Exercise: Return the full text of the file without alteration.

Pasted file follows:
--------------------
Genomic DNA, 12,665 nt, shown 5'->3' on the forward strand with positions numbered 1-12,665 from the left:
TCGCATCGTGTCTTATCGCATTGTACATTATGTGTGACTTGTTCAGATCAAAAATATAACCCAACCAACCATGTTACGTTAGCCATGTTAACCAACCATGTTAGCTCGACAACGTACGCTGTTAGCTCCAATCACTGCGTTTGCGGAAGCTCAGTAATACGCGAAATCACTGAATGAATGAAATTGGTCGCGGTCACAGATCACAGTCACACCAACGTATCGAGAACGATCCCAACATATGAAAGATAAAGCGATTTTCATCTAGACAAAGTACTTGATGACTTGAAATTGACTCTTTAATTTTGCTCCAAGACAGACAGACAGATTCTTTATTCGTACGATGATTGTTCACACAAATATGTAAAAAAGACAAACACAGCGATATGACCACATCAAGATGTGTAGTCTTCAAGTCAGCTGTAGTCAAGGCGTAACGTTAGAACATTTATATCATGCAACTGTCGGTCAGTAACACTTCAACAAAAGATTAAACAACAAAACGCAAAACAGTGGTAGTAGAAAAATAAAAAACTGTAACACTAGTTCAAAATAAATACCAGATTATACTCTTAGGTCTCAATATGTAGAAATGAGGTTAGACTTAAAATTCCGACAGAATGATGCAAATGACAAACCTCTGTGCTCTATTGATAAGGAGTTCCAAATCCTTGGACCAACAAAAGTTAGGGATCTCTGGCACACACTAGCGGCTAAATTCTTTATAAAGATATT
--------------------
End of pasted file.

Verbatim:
Genomic DNA, 12,665 nt, shown 5'->3' on the forward strand with positions numbered 1-12,665 from the left:
TCGCATCGTGTCTTATCGCATTGTACATTATGTGTGACTTGTTCAGATCAAAAATATAACCCAACCAACCATGTTACGTTAGCCATGTTAACCAACCATGTTAGCTCGACAACGTACGCTGTTAGCTCCAATCACTGCGTTTGCGGAAGCTCAGTAATACGCGAAATCACTGAATGAATGAAATTGGTCGCGGTCACAGATCACAGTCACACCAACGTATCGAGAACGATCCCAACATATGAAAGATAAAGCGATTTTCATCTAGACAAAGTACTTGATGACTTGAAATTGACTCTTTAATTTTGCTCCAAGACAGACAGACAGATTCTTTATTCGTACGATGATTGTTCACACAAATATGTAAAAAAGACAAACACAGCGATATGACCACATCAAGATGTGTAGTCTTCAAGTCAGCTGTAGTCAAGGCGTAACGTTAGAACATTTATATCATGCAACTGTCGGTCAGTAACACTTCAACAAAAGATTAAACAACAAAACGCAAAACAGTGGTAGTAGAAAAATAAAAAACTGTAACACTAGTTCAAAATAAATACCAGATTATACTCTTAGGTCTCAATATGTAGAAATGAGGTTAGACTTAAAATTCCGACAGAATGATGCAAATGACAAACCTCTGTGCTCTATTGATAAGGAGTTCCAAATCCTTGGACCAACAAAAGTTAGGGATCTCTGGCACACACTAGCGGCTAAATTCTTTATAAAGATATT